But why did the man build his Babylon from a twelve-fold wall, seeing that elsewhere a double wall would have already seemed secure enough, if a single one was not satisfactory, while against the Lapps half a wall would have been sufficient? Answer: because building it was not difficult to him, for in Lapland the Walls of Babylon are built from simple rows of stone. I had heard tell in Lapland of such a memorial in the interior of the Varanger Fjord, later I found a description of it in Keilhau’s Journey to Finnmark*4), and recently I even received a picture of it from Herr von Galjävain, who 15 years ago made a definitive adjustment of the frontier between Russia and Norway. It shows a tall upright block of stone, surrounded by several stone rings, the outermost of which is not more than 12 cubits in diameter, and which appear, as Keilhau says, to be circular. But I believe that originally they would most likely not have formed complete circles, but a labyrinth, which, as we have seen, is called in Lapland Babylon, or in Russian Vavilon.

The small promontory, on which stands the historic monument that we have just been speaking of, is called Mortens Naes, or in English Martin’s Point, for Morten is the Danish name for Martin. This puts us in mind of a Lappish King Martin, who was in Drontheim in 1313 and there, after the Lappish tribute had been withheld for a long time, paid it and promised to pay it in future, and did homage to King Hakon**5). But three years later the Russians invaded Helgeland once again***6) and for a long time there was no more tribute from the Lapps (or Finns, as they were and are called in Norway), for the Norwegians on their own territory could not withstand the by now oft-repeated invasions of the Russians as far as Helgeland, and had to give up Lapland entirely. It is altogether too much of a coincidence, and from the context one is almost forced to identify these Russians with our Валитъ, Варентъ (Valit, Varent), who now appears under a fourth alias, as a Russian.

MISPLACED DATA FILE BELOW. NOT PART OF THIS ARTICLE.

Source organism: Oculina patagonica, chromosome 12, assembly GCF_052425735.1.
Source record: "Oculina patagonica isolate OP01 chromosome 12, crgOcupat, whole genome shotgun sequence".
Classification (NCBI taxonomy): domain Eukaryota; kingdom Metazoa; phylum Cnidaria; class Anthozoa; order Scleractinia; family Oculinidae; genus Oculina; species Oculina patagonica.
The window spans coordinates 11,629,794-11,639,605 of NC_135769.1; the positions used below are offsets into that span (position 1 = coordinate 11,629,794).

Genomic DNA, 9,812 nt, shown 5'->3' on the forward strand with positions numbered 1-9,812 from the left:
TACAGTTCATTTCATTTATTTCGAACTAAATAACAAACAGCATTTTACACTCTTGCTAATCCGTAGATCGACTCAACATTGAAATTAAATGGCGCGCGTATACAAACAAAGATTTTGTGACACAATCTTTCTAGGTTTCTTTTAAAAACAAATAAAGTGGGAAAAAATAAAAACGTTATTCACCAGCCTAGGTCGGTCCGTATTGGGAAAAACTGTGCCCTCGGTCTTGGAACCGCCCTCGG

I must leave it to a future detailed work on the history of Lapland to show how the Novgoroders were for a long time the rulers in Lapland, and how, supported by the Karelians, they won and kept their rulership; that work may also discuss more fully the question whether the Norwegian Morten, the Novgoroder Varäger and the Karelian Valit were the same or different persons. Here I will content myself with pointing out how the appearance of this Lappish King Martin, even according to the accounts of Torfæus, falls directly in the period of strongest pressure of the Karelians and Russians against Lapland. In 1302 the Karelians penetrate the northern district of Norway. Troops have to be sent against them. Now the Lappish tribute fails to be paid. The king of Norway therefore sends out a trusted advisor to see how things stand in Lappish territory. This man finds King Martin, who lets himself be persuaded to come to Drontheim and, according to this report at least, pays the arrears of tribute and also promises to pay in future. But nothing comes of this: rather, the payment of the Lappish tribute to Norway ceases entirely, and now the Russians ravage as far as Helgeland, where they have not been seen before. Torfæus, who had certainly never heard of the accounts from Kola, does not hesitate to represent this King Martin as a good subject of the kings of Norway, although the outcome is completely against this. The memorial on Mortens Naes, at least, is not a memorial to subjection, for the Lapps call the site Victor’s Point*7). Also, Norwegian reports tell us that a certain Augmund Jungedanz was dispatched against the Karelians cum numeroso milite**8). That he was defeated they do not say, but the unpaid tribute proves it. But past and future fit very well together, if we allow that a certain Varäger of Novgorod set himself up as a leader to get a share of adventure and plunder. The Lappish tribute, which Norway has been collecting for a long time, is thus brought to a stop. Then King Hakon Magnusson sends an enterprising man, whose name has even been preserved for us by the story – he was called Gissur Galle – to Finnmark, to spy out how things stand there.*9). This man presses on as far as the Varanger Fjord, and there finds our adventurer, whom the Lapps call their king, and prevails on him to submit to the king of Norway and pay the arrears of tribute. Varäger accepts the invitation and appears in Drontheim as King Martin (whether or not he has previously borne this name, which was perhaps not much used in Novgorod), and also brings presents with him. But after he has investigated the condition of the country and learnt that in the northern regions there are only very isolated farms, he finds it much more pleasant to levy tribute from Helgeland on his own account, than to send tribute to Drontheim. Then the Norwegians will have sought him out in his hiding-place there and suffered a defeat, which the memorial on Mortens Naes may be assumed to record for posterity, if it is not already a reference to the defeat of Jungedanz. The king of Norway now seems to have complained bitterly of these Russian-Karelian plunderings to the Holy See, which in 1346, as it had so often done before, proclaimed a formal crusade against the heathen (i.e. non-Catholic) Russians, Karelians, and so forth; which Magnus Smeck, king of Sweden and Norway, carried out in 1348 with such ill-success that in the peace treaty the Novgoroders not only gained undisputed possession of the River Neva, but also had their rule over Lapland confirmed.